International scientist task-force welcomes unprecedented global action to restrict bee-killing neonicotinoids
PARIS – France has become the first country in the world to ban all neonicotinoid pesticides (neonics), which have been linked to widespread collapse of bee populations. Today, the decision was welcomed by the international Task Force on Systemic Pesticides (TFSP).
The ban, which took effect September 1, goes beyond measures announced this spring by the European Union (EU) to restrict the use of these pesticides. In late August, the Province of Marinduque, Philippines, passed an ordinance that bans the importation, purchase, sale and use of neonics and fipronil.
“The French and Marinduque actions represent rare good news stories in the global effort to protect pollinators and outlaw the use of systemic pesticides, such as neonics, that threaten bees and other vital species”, said Dr. Jean Marc Bonmatin, an environmental chemist with the French government and expert on neonicotinoids. “We need all governments, from smallest to most powerful, to continue restricting the use of neonics in agriculture worldwide”.
The French and Marinduque bans coincide with the most recent meeting of the TFSP in Paris this week, where scientists from around the world will review evidence that neonics pose an unacceptable risk to bees, butterflies and other biodiversity and should be strongly restricted worldwide.
“In Marinduque, – the butterfly centre of the world – raising butterflies is a major source of livelihood for local communities. We may be small, but we’re joining France in banning neonics to protect biodiversity, food security and the livelihoods of our people”, said Romulo A. Bacorro, Vice-Governor of the Province of Marinduque, Republic of the Philippines. Vice-Governor Bacorro is also currently in Paris to meet with scientists and officials at the French National Assembly to discuss the need for coordinated global action to restrict neonics and promote less toxic, proven pest control alternatives.
“Banning neonicotinoids by law was a democratic success”, said Madame Delphine Batho, an elected member of the French National Assembly for the District of Deux-Sèvres and France’s former Minister of Ecology, Sustainable Development and Energy. “While three neonics will similarly be outlawed in all 28 countries of the European Union, the French law goes further because it targets all five neonicotinoid pesticides that were used in France. The French Parliament has also voted recently to expand the ban to restrict all new pesticides that have the same mode of action as neonicotinoids”.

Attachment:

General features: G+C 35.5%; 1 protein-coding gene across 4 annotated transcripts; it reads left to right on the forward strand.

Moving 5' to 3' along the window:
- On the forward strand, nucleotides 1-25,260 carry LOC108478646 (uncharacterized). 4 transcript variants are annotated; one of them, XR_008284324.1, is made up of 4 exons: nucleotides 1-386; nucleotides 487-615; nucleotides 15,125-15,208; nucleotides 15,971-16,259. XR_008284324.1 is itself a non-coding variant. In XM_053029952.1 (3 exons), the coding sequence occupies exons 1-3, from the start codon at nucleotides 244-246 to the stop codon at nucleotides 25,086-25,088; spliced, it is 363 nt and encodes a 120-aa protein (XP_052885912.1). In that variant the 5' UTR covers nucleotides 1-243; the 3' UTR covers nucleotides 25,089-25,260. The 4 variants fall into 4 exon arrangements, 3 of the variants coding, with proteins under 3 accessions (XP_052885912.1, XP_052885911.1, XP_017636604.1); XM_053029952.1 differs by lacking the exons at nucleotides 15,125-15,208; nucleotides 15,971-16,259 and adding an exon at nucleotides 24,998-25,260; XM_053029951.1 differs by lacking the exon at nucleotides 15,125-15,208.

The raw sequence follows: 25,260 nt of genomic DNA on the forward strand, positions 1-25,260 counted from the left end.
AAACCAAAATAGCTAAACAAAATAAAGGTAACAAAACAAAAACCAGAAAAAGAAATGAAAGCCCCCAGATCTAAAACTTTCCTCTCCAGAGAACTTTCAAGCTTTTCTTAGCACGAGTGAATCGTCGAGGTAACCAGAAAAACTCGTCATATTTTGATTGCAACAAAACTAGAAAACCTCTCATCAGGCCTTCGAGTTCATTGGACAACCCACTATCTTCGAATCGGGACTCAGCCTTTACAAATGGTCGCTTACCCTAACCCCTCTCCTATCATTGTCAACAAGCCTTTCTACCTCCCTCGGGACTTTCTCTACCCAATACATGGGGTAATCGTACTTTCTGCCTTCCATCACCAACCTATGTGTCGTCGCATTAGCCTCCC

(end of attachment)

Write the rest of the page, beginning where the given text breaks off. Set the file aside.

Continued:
Other governments are also moving ahead with restrictions on neonics in response to the strong scientific evidence of their significant environmental harm and the availability of less toxic, affordable and effective methods of pest control. Canada has proposed to phase-out three commercially available neonics over the next three-to-five years. The same three chemicals will similarly be outlawed in all 28 countries of the European Union as well as Switzerland in early 2019.
Task Force on Systemic Pesticides
The Task Force on Systemic Pesticides, an international group of independent scientists convened by the International Union for Conservation of Nature, is the response of the scientific community to global concern about the impact of neonicotinoid insecticides on biodiversity and ecosystems.
Earlier this year, the TFSP released a comprehensive review of hundreds of published science studies into the environmental impacts of neonics: The Worldwide Integrated Assessment on Systemic Pesticides Volume 2. It concluded that large-scale, prophylactic use of the chemicals is having significant, unintended ecological consequences on non-target species, including bees and beneficial soil invertebrates, and across terrestrial, aquatic, wetland and marine habitats. The review also found that in addition to direct lethal impacts, neonicotinoids can cause impaired sense of smell and memory; reduced foraging in bees; altered tunneling behaviour in earthworms; damage flight capacity and increase animals’ susceptibility to disease.
Neonicotinoid pesticides (“neonics”) are nicotine-based insecticides that target the central nervous system of insect pests. They are systemic pesticides, meaning they are absorbed by the plant and integrated into all plant tissues — roots, stems, leaves, flowers – as well as pollen and nectar. Neonics are toxic even at very low doses. They are water soluble and very persistent (i.e., do not readily degrade) in soil, resulting in sustained and chronic exposure in terrestrial and aquatic environments. Extensive and routine application of neonics in agriculture is causing large-scale environmental contamination and significant impacts to biodiversity, representing a major threat to ecosystems.
Marinduquenews.com would like to thank Dr. Faisal Moola, Associate Professor in the Department of Geography, Geomatics and Environment, College of Social and Applied Human Sciences, University of Guelph, Ontario, Canada for providing us copy of the press release.